E.R. ROGERS. – The subject of this brief sketch is a son of Charles and Jane P. Rogers, and was born in Freeport, Maine, November 29, 1829. He there received a common-school education, and early took to the sea, “a life on the ocean wave” being the bent of his inclinations. He at the early age of fourteen shipped in Boston for New Orleans and Europe. he continued in that calling until he arrived in San Francisco, on October 10, 1849, in the bark Sarah Warren, a vessel subsequently well known on Puget Sound as one of its early lumber vessels.
On arriving in San Francisco, he met his uncle, Captain Denison, who was master of a vessel homeward bound, and who not only offered him, but urged him to accept the position of first officer on his vessel; but he declined, and in June following was at Big Auburn Gulch, Placer County, mining for gold. A few days afterwards he was taken ill with brain and bilious fever, the first and only sickness since his childhood. Want of medical attendance and care protracted his illness until the following February. He then prospected for a season, and met with but very indifferent success. Later in the season he joined a company to the American River at Haniseeket bar; but the season proved short; and, the freshet coming on before the race-dam and water-wheel were completed, all was washed away, making a total loss to all concerned in the undertaking.
Leaving the mountains in the fall of 1851, he spent that winter in San Francisco, there making the acquaintance of one Samuel McCaw, with whom and others he organized an expedition to Queen Charlotte Island on the west coast, buying and fitting out the old schooner Mexico. They sailed from San Francisco in March, 1852, in search of gold, and arrived at the island in the latter part of April of that year. The search for gold having proved fruitless, they headed for Puget Sound, and arrived at Steilacoom on the 25th of May, 1852. There they contracted with Mr. John B. Chapman to furnish them with a cargo of piles, Mr. Chapman having located a Donation claim at what is now known as Chapman’s Point. It was whilst there that Mr. Rogers met for the first time the following well-known gentlemen, viz.: Doctor Tolmie, W.W. Miller, Lieutenant Slaughter, Captain James M. Batchelder, John M. Chapman, James Hughes, and Captain Lafayette Balch, who had located a Donation claim east of Chapman’s in 1850. Having secured their cargo of piles, they sailed for San Francisco, taking with them John B. Chapman, who there and then abandoned his Donation claim to his son, John M. Chapman. Arriving in San Francisco, they sold their cargo and vessel. Mr. S. McCaw returning to Puget Sound and locating at Steilacoom, from whence he frequently wrote to his old friend Rogers, who remained near and south of San Francisco for the next two years.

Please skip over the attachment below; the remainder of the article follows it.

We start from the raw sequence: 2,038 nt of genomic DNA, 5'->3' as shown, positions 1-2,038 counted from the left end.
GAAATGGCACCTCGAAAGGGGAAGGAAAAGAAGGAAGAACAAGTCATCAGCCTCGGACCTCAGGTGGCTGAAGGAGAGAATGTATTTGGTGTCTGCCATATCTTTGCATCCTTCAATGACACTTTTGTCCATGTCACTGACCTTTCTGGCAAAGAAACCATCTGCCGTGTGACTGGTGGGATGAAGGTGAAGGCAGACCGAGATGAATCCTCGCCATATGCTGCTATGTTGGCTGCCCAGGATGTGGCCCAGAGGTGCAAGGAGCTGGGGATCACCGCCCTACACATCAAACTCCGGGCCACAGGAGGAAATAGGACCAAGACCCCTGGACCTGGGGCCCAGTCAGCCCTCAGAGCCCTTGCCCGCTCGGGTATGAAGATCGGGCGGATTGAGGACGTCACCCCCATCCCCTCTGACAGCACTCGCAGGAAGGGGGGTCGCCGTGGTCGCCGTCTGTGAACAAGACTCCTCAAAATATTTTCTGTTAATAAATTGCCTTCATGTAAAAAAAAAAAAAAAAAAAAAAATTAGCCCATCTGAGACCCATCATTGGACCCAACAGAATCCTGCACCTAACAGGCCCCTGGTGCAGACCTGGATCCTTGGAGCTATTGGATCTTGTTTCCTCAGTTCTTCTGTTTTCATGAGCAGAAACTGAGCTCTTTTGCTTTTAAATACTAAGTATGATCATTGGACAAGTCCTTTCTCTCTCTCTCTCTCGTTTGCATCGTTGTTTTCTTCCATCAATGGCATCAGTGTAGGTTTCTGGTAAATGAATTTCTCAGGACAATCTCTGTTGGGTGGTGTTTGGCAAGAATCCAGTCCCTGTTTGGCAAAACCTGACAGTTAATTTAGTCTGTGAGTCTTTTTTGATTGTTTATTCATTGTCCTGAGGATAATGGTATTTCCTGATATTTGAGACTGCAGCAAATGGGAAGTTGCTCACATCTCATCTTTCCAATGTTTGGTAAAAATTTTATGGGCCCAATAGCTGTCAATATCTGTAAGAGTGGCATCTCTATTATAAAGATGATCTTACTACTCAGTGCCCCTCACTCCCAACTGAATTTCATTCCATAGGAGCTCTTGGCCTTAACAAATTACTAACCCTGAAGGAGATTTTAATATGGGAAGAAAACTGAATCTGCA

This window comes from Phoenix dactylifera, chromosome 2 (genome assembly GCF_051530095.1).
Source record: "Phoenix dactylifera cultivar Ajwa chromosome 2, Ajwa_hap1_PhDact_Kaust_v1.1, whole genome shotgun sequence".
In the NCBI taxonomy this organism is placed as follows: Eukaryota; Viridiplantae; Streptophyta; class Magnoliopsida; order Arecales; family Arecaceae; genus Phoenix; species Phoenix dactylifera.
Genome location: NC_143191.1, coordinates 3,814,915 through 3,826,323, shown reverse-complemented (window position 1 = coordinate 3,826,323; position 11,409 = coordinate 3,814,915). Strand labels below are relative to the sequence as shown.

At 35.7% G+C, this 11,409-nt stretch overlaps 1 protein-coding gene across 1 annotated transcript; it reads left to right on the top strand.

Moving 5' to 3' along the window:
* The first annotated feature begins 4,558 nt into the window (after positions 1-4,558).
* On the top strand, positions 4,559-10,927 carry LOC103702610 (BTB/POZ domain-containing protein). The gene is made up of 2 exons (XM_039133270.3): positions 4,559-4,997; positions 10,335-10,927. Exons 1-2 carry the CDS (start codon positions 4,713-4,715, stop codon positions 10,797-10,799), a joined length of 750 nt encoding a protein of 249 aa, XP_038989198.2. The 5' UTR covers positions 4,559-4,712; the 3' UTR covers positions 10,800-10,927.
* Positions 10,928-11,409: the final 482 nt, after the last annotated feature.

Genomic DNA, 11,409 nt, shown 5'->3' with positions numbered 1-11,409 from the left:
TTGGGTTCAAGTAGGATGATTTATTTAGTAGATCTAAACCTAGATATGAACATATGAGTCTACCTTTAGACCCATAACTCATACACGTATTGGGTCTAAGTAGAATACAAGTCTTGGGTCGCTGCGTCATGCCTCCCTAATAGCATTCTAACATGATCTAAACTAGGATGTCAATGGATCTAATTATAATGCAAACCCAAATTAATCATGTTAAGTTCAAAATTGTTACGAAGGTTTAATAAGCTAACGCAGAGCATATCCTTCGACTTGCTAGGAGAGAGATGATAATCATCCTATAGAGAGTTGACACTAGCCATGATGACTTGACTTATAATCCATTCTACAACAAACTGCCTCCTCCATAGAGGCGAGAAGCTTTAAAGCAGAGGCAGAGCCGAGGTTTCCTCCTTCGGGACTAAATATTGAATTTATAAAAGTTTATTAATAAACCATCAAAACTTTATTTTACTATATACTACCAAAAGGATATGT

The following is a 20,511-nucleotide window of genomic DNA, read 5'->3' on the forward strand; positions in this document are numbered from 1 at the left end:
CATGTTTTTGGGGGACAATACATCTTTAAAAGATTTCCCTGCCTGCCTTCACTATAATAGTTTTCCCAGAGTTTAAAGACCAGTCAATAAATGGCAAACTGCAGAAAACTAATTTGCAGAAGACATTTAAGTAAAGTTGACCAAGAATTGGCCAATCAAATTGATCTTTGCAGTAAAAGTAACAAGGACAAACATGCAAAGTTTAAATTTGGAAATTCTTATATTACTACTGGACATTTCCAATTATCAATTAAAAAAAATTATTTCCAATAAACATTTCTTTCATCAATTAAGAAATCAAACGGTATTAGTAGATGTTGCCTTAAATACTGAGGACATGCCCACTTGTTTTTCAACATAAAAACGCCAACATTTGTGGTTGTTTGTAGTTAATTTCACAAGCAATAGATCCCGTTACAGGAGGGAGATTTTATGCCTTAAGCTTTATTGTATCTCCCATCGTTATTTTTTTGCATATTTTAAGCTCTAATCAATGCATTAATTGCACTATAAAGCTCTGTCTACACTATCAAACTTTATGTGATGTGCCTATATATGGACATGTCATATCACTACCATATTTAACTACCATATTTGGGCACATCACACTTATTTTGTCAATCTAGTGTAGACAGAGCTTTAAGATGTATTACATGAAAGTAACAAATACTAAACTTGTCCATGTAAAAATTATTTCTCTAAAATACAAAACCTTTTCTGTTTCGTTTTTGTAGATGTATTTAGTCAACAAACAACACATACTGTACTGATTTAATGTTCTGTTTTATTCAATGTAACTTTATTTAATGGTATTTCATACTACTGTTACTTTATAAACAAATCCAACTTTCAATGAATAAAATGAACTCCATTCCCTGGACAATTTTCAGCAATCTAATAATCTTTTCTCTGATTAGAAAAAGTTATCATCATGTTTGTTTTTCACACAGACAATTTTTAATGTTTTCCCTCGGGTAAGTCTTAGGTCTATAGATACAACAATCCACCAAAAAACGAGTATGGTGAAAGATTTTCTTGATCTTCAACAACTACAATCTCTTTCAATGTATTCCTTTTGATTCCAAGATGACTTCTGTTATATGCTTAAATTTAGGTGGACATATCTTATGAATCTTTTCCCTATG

In February, 1854, Mr. Rogers again made his way to Puget Sound, and arrived at Steilacoom, Washington Territory, in that month, where he found Mr. McCaw engaged in merchandising, having bought a stock of goods the fall before in San Francisco. He shortly afterwards entered into co-partnership with him; and with their joint capital they returned to San Francisco and purchased an enlarged stock of goods. This prosperous partnership continued until within a few weeks of Mr. McCaw’s death, which occurred in April, 1881. This firm built the first brick building north of the Columbia River and west of the Rocky Mountains in 1859, such being thirty by eighty feet, one story high, with sixteen-inch walls, and well plastered throughout, a view of which will be found in this work.